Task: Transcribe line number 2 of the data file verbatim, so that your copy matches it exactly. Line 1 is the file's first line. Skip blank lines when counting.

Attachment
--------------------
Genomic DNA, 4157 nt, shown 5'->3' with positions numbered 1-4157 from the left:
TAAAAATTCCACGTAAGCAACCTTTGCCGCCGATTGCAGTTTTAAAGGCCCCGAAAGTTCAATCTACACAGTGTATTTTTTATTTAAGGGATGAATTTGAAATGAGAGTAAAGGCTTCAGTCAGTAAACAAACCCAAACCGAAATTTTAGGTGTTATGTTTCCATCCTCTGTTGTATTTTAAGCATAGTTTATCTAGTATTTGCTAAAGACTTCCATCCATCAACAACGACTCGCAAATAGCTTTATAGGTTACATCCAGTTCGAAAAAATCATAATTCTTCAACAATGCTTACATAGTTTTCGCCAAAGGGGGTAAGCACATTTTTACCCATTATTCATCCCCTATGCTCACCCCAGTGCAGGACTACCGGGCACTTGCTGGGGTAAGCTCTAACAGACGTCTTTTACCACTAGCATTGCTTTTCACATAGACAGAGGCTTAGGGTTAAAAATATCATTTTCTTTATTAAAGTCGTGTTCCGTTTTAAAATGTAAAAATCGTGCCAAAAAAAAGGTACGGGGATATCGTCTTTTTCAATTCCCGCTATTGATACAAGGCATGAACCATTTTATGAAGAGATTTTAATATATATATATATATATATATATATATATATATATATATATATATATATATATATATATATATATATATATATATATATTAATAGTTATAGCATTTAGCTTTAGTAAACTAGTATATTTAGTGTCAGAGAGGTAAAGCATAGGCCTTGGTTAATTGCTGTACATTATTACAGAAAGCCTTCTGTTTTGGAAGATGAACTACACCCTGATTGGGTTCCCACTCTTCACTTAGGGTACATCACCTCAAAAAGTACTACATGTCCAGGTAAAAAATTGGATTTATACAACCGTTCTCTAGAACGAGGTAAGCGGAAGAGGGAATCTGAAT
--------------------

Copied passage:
TAAAAATTCCACGTAAGCAACCTTTGCCGCCGATTGCAGTTTTAAAGGCCCCGAAAGTTCAATCTACACAGTGTATTTTTTATTTAAGGGATGAATTTGAAATGAGAGTAAAGGCTTCAGTCAGTAAACAAACCCAAACCGAAATTTTAGGTGTTATGTTTCCATCCTCTGTTGTATTTTAAGCATAGTTTATCTAGTATTTGCTAAAGACTTCCATCCATCAACAACGACTCGCAAATAGCTTTATAGGTTACATCCAGTTCGAAAAAATCATAATTCTTCAACAATGCTTACATAGTTTTCGCCAAAGGGGGTAAGCACATTTTTACCCATTATTCATCCCCTATGCTCACCCCAGTGCAGGACTACCGGGCACTTGCTGGGGTAAGCTCTAACAGACGTCTTTTACCACTAGCATTGCTTTTCACATAGACAGAGGCTTAGGGTTAAAAATATCATTTTCTTTATTAAAGTCGTGTTCCGTTTTAAAATGTAAAAATCGTGCCAAAAAAAAGGTACGGGGATATCGTCTTTTTCAATTCCCGCTATTGATACAAGGCATGAACCATTTTATGAAGAGATTTTAATATATATATATATATATATATATATATATATATATATATATATATATATATATATATATATATATATATATATATATATTAATAGTTATAGCATTTAGCTTTAGTAAACTAGTATATTTAGTGTCAGAGAGGTAAAGCATAGGCCTTGGTTAATTGCTGTACATTATTACAGAAAGCCTTCTGTTTTGGAAGATGAACTACACCCTGATTGGGTTCCCACTCTTCACTTAGGGTACATCACCTCAAAAAGTACTACATGTCCAGGTAAAAAATTGGATTTATACAACCGTTCTCTAGAACGAGGTAAGCGGAAGAGGGAATCTGAAT